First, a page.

Wednesday, 9 September 2009

A review of my book in The Expository Times

I've just discovered a great review of my book in the Expository Times.

Here it is:

Students of the New Testament will find an excellent and stimulating guide to the Apocalypse in Woodman’s SCM Core Text: The Book of Revelation. Woodman’s enthusiasm for Revelation shines through on every page. He skilfully engages aspects of recent culture: the capacity to re-imagine the world we inhabit, as in The Matrix, or the demand of impressionist art for us to stand back and not allow the larger picture to be obscured by the details. Failure to employ either strategy accounts for widespread misreadings of Revelation.

Woodman introduces us to differing reading strategies in a non-technical way, highlighting the merits and weaknesses of each. His sympathy for Brueggemann’s notion of ‘imaginative submission’ to the text is particularly suggestive. This does not mean that he fails to engage with the difficulties a text such as this raises.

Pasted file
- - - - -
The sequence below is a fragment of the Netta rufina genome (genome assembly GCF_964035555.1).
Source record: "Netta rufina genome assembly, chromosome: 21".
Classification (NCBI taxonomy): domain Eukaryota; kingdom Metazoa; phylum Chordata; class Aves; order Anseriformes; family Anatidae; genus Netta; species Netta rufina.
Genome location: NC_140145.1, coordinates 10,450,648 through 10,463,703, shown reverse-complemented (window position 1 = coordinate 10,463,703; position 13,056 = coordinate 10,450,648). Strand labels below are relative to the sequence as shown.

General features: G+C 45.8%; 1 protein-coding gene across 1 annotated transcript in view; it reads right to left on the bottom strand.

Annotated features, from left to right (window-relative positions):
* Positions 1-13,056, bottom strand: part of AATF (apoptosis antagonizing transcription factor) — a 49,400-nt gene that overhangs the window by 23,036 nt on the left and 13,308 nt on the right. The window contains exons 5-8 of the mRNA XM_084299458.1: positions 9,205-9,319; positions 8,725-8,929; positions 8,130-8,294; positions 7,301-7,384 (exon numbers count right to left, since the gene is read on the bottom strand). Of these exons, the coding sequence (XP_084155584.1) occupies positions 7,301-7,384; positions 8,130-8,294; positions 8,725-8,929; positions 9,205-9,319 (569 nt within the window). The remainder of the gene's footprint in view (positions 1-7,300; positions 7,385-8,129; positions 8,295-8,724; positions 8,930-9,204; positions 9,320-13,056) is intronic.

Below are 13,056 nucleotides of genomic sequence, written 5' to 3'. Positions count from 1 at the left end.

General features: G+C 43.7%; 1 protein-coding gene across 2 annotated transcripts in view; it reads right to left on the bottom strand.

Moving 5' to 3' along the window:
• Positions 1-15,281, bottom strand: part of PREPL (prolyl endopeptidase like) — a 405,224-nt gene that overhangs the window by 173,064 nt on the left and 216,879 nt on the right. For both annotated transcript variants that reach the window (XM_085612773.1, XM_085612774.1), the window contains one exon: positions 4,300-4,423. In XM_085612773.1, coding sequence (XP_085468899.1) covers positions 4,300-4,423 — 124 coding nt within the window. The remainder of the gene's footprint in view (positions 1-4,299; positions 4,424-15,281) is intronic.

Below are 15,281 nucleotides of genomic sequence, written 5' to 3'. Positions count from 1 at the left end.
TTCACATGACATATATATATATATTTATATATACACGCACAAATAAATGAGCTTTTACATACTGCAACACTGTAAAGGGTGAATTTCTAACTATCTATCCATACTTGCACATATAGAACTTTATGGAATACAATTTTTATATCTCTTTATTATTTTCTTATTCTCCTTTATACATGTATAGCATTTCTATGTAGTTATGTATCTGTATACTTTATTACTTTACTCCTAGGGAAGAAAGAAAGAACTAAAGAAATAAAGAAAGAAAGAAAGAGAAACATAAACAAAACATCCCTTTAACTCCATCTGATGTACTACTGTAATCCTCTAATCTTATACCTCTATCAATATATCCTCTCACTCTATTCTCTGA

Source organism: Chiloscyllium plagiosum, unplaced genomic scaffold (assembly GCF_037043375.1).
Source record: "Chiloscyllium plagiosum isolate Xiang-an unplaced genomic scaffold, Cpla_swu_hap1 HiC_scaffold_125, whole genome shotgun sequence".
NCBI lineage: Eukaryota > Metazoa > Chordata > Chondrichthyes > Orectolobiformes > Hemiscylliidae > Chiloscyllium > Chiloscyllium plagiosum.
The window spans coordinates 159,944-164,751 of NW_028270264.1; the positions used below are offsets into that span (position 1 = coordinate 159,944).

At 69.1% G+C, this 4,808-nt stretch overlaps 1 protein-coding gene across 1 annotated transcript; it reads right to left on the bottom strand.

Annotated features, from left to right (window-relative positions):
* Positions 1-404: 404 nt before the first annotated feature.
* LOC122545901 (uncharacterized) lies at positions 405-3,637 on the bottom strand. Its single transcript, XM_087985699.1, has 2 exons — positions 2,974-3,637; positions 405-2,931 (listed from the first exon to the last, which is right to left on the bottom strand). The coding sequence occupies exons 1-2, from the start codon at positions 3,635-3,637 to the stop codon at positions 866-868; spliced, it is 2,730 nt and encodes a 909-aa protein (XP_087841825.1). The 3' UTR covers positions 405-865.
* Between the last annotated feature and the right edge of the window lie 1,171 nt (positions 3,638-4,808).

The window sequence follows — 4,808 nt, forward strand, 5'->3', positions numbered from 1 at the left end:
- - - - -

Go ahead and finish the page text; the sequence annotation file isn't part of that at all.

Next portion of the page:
A substantial section of his book introduces the various ‘characters’ of the Apocalypse ‘drama’, and their varying relationships to heaven and earth, the Lamb and Satan. Especially illuminating is his discussion of the bride of the Lamb. He reminds us of the promise inherent in the language of marriage: weddings normally herald beginnings rather than endings. One wonders how often interpreters of Revelation take this to heart!

Woodman is perhaps at his most interesting in his final chapters – Engaging the Imagery. Here he explores the difference that reading Revelation in a context of worship makes. He also builds on the work of scholars who have seen the potential of the Apocalypse for political and economic critique. Nor are environmental concerns lacking: though often read as a script for cosmic destruction, the Apocalypse might articulate an alternative theological view. God may be envisioned, not as a God of destruction, but of restoration and re-creation.

St Stephen’s House, Oxford

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